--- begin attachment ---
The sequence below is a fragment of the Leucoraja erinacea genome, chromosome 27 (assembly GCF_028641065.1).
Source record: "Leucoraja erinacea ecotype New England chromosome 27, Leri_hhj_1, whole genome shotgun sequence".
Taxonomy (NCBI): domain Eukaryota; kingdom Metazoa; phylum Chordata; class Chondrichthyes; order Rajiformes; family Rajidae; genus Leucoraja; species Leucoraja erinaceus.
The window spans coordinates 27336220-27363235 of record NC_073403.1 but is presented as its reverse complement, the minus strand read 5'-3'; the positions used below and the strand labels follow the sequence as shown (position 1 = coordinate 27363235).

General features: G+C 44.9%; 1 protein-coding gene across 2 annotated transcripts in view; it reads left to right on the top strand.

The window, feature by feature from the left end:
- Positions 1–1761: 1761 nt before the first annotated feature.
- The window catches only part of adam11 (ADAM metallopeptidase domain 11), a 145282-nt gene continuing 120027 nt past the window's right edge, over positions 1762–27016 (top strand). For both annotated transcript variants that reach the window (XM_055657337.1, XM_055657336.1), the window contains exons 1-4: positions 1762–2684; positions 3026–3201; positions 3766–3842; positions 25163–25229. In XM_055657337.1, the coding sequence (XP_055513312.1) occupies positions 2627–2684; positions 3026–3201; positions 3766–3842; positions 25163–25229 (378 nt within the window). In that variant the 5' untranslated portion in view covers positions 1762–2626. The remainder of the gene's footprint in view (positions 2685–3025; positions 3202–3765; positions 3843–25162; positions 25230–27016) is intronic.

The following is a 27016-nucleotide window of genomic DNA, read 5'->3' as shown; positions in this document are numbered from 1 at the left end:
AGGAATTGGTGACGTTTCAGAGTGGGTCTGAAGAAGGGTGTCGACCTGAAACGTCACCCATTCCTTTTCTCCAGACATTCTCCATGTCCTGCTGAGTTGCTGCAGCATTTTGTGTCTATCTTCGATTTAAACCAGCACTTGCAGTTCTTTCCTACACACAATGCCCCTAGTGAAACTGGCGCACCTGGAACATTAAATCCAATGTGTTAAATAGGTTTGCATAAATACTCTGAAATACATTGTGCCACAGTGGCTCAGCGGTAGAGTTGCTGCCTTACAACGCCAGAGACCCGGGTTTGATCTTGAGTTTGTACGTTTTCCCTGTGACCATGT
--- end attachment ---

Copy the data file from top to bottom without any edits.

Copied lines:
The sequence below is a fragment of the Leucoraja erinacea genome, chromosome 27 (assembly GCF_028641065.1).
Source record: "Leucoraja erinacea ecotype New England chromosome 27, Leri_hhj_1, whole genome shotgun sequence".
Taxonomy (NCBI): domain Eukaryota; kingdom Metazoa; phylum Chordata; class Chondrichthyes; order Rajiformes; family Rajidae; genus Leucoraja; species Leucoraja erinaceus.
The window spans coordinates 27336220-27363235 of record NC_073403.1 but is presented as its reverse complement, the minus strand read 5'-3'; the positions used below and the strand labels follow the sequence as shown (position 1 = coordinate 27363235).

General features: G+C 44.9%; 1 protein-coding gene across 2 annotated transcripts in view; it reads left to right on the top strand.

The window, feature by feature from the left end:
- Positions 1–1761: 1761 nt before the first annotated feature.
- The window catches only part of adam11 (ADAM metallopeptidase domain 11), a 145282-nt gene continuing 120027 nt past the window's right edge, over positions 1762–27016 (top strand). For both annotated transcript variants that reach the window (XM_055657337.1, XM_055657336.1), the window contains exons 1-4: positions 1762–2684; positions 3026–3201; positions 3766–3842; positions 25163–25229. In XM_055657337.1, the coding sequence (XP_055513312.1) occupies positions 2627–2684; positions 3026–3201; positions 3766–3842; positions 25163–25229 (378 nt within the window). In that variant the 5' untranslated portion in view covers positions 1762–2626. The remainder of the gene's footprint in view (positions 2685–3025; positions 3202–3765; positions 3843–25162; positions 25230–27016) is intronic.

The following is a 27016-nucleotide window of genomic DNA, read 5'->3' as shown; positions in this document are numbered from 1 at the left end:
AGGAATTGGTGACGTTTCAGAGTGGGTCTGAAGAAGGGTGTCGACCTGAAACGTCACCCATTCCTTTTCTCCAGACATTCTCCATGTCCTGCTGAGTTGCTGCAGCATTTTGTGTCTATCTTCGATTTAAACCAGCACTTGCAGTTCTTTCCTACACACAATGCCCCTAGTGAAACTGGCGCACCTGGAACATTAAATCCAATGTGTTAAATAGGTTTGCATAAATACTCTGAAATACATTGTGCCACAGTGGCTCAGCGGTAGAGTTGCTGCCTTACAACGCCAGAGACCCGGGTTTGATCTTGAGTTTGTACGTTTTCCCTGTGACCATGT